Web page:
“success is not based solely on your skill as a player, that there are many other factors involved. And you must be willing to realize that if you ever want to be a champion,” said Toledo. The dictionary practices initially seemed “unconventional,” but the girls came to believe that it did bring them closer. That, combined with the fact that Toledo never revealed each girl’s personal stats, were major factors in the team’s success. Toledo recalls one incident in which he was congratulating the team’s top goal scorer, Emily Allemand, sophomore, asking her how many goals she thought she made so far in the season. Allemand looked at Toledo confusedly and replied, ”I don’t know, actually.” “That made me so happy to hear. It showed me
that she was truly playing for the team, and not out for her own personal glory,” said Toledo. The team ended its season with five consecutive shoot out games, earning the title of league champions. For all their late night practices and preparation, the girls feel like it “more than paid off” by the time the last game rolled around. “It definitely wasn’t all fun and games getting there, but in the end everything that we had to endure, and all our hard work was worth it. We were not only league champions, but also had an undefeated record —not something many JV teams can say. This season brought us closer, and made us better athletes as a whole. And that’s just an awesome feeling,” said Harlie Valentine, sophomore.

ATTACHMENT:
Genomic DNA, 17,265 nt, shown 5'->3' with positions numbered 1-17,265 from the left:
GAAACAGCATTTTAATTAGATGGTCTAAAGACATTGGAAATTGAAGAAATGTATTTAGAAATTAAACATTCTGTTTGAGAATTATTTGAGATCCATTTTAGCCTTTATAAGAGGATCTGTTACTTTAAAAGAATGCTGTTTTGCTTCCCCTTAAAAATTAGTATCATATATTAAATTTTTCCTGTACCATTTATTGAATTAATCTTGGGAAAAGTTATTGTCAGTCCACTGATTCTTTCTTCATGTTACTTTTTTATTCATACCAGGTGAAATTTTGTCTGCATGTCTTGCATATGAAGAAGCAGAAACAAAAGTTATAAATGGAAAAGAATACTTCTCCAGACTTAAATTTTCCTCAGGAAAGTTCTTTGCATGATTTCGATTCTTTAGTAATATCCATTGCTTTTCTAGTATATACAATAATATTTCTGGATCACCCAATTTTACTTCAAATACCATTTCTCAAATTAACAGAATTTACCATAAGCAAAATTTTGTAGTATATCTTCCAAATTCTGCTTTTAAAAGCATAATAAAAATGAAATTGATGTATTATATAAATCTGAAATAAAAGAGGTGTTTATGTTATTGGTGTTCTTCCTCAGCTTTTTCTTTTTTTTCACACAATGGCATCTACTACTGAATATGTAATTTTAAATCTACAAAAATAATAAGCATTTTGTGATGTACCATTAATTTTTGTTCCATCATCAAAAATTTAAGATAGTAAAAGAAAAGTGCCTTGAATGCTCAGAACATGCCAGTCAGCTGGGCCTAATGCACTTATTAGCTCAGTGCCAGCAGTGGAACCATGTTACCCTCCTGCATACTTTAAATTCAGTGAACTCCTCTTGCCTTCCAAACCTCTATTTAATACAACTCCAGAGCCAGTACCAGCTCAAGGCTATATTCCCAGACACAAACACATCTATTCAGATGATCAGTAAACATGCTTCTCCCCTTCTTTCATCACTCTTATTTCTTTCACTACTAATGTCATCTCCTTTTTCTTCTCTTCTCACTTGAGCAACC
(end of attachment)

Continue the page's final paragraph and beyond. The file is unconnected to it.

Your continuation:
Boys’ varsity swim dives into season
TRENT PRESTON / the wildcat
QUICK START: Matt Munet (left), senior sprinter, Clay Simons (center) senior sprinter, and Kyle Muratta (right) senior butterflier, practice their starts at a recent practice at BOHS. Simons clocked in at 22 seconds for the 50 free during the Feb. 23 Wildcat Pentathlon.
Matt Munet, senior, performs the butterfly stroke at a recent practice. Munet clocked in at 27 seconds for the 50 fly during the teamâ€™s Feb. 23 Wildcat Pentathlon at BOHS.
inFocus by TRENT PRESTON